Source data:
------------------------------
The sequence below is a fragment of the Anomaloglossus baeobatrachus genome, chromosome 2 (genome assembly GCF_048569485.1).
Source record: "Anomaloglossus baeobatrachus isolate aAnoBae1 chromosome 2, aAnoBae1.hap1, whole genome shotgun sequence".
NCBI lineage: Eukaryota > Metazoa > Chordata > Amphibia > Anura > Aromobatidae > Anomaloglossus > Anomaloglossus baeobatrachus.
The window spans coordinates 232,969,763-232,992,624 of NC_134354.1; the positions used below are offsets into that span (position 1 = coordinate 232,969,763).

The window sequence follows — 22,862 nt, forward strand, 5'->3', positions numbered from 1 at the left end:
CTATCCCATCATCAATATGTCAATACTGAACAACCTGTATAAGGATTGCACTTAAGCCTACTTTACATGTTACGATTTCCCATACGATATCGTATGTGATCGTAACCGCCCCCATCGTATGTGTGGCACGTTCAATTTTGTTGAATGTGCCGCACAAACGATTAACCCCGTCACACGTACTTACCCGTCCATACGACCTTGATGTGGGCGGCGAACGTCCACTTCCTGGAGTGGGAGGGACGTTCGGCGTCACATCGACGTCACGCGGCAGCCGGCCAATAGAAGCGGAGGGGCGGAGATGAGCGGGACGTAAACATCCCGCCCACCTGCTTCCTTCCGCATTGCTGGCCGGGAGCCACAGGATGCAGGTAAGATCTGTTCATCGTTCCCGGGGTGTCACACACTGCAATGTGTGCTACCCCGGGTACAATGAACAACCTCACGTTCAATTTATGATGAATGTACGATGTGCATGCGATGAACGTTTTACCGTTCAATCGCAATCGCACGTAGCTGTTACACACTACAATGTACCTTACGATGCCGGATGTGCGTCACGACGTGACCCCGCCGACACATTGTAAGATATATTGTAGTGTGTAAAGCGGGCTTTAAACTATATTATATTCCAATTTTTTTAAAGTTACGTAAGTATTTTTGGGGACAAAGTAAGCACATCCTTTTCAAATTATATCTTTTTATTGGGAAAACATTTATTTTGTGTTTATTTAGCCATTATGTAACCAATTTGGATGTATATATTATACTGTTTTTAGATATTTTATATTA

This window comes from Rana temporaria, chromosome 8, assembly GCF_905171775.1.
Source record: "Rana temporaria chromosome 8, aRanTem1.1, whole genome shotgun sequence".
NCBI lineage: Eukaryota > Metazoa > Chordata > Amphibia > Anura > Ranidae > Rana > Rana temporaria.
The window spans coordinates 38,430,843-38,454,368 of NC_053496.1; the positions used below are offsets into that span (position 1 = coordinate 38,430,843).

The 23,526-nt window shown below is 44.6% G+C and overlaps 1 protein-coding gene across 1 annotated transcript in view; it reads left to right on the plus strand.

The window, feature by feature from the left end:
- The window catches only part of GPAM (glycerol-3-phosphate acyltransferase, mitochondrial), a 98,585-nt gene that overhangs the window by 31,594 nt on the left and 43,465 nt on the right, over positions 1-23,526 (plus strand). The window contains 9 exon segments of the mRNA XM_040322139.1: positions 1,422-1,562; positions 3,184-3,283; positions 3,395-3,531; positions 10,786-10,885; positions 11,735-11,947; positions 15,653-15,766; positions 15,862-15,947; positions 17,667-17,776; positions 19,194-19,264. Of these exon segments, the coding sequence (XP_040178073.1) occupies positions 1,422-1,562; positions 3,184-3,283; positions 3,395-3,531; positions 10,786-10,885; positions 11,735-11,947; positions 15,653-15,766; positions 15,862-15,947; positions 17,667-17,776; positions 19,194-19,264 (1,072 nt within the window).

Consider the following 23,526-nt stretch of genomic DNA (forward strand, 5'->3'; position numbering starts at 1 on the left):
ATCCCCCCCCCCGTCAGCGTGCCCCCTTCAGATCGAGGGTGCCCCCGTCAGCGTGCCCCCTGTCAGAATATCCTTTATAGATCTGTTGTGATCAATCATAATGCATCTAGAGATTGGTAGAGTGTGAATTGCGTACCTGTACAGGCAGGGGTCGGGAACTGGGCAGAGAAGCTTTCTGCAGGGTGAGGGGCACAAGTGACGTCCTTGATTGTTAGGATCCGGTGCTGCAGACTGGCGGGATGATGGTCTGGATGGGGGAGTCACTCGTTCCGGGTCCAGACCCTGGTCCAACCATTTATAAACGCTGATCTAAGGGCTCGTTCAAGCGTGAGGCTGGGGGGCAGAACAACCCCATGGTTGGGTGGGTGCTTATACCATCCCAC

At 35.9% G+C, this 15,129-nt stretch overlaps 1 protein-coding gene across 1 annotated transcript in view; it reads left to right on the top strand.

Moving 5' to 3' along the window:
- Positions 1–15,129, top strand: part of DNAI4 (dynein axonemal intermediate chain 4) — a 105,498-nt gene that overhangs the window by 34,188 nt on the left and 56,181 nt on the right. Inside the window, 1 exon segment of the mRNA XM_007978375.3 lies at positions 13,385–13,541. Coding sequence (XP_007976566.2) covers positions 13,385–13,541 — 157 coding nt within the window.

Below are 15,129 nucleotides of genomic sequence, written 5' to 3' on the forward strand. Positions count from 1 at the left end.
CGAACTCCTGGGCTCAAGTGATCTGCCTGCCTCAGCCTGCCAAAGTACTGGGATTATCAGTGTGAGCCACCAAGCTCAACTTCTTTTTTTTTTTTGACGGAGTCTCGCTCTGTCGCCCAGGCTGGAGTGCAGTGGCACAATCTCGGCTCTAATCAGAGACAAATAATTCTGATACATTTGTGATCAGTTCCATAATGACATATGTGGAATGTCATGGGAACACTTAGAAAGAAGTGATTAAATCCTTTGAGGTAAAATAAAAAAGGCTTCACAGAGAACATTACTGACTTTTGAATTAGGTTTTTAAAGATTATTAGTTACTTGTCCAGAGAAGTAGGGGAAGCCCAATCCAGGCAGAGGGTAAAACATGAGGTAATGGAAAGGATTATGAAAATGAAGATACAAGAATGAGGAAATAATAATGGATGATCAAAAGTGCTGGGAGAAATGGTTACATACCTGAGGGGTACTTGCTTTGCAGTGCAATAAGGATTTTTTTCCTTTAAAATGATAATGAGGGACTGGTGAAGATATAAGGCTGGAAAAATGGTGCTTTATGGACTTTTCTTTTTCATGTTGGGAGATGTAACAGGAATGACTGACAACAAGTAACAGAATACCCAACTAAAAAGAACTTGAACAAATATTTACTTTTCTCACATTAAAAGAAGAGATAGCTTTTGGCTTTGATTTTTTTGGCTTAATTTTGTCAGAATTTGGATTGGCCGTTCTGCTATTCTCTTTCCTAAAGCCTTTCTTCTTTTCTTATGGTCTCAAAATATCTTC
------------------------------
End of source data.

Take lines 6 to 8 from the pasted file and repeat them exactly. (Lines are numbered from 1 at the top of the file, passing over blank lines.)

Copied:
CTATCCCATCATCAATATGTCAATACTGAACAACCTGTATAAGGATTGCACTTAAGCCTACTTTACATGTTACGATTTCCCATACGATATCGTATGTGATCGTAACCGCCCCCATCGTATGTGTGGCACGTTCAATTTTGTTGAATGTGCCGCACAAACGATTAACCCCGTCACACGTACTTACCCGTCCATACGACCTTGATGTGGGCGGCGAACGTCCACTTCCTGGAGTGGGAGGGACGTTCGGCGTCACATCGACGTCACGCGGCAGCCGGCCAATAGAAGCGGAGGGGCGGAGATGAGCGGGACGTAAACATCCCGCCCACCTGCTTCCTTCCGCATTGCTGGCCGGGAGCCACAGGATGCAGGTAAGATCTGTTCATCGTTCCCGGGGTGTCACACACTGCAATGTGTGCTACCCCGGGTACAATGAACAACCTCACGTTCAATTTATGATGAATGTACGATGTGCATGCGATGAACGTTTTACCGTTCAATCGCAATCGCACGTAGCTGTTACACACTACAATGTACCTTACGATGCCGGATGTGCGTCACGACGTGACCCCGCCGACACATTGTAAGATATATTGTAGTGTGTAAAGCGGGCTTTAAACTATATTATATTCCAATTTTTTTAAAGTTACGTAAGTATTTTTGGGGACAAAGTAAGCACATCCTTTTCAAATTATATCTTTTTATTGGGAAAACATTTATTTTGTGTTTATTTAGCCATTATGTAACCAATTTGGATGTATATATTATACTGTTTTTAGATATTTTATATTA

This window comes from Rana temporaria, chromosome 8, assembly GCF_905171775.1.
Source record: "Rana temporaria chromosome 8, aRanTem1.1, whole genome shotgun sequence".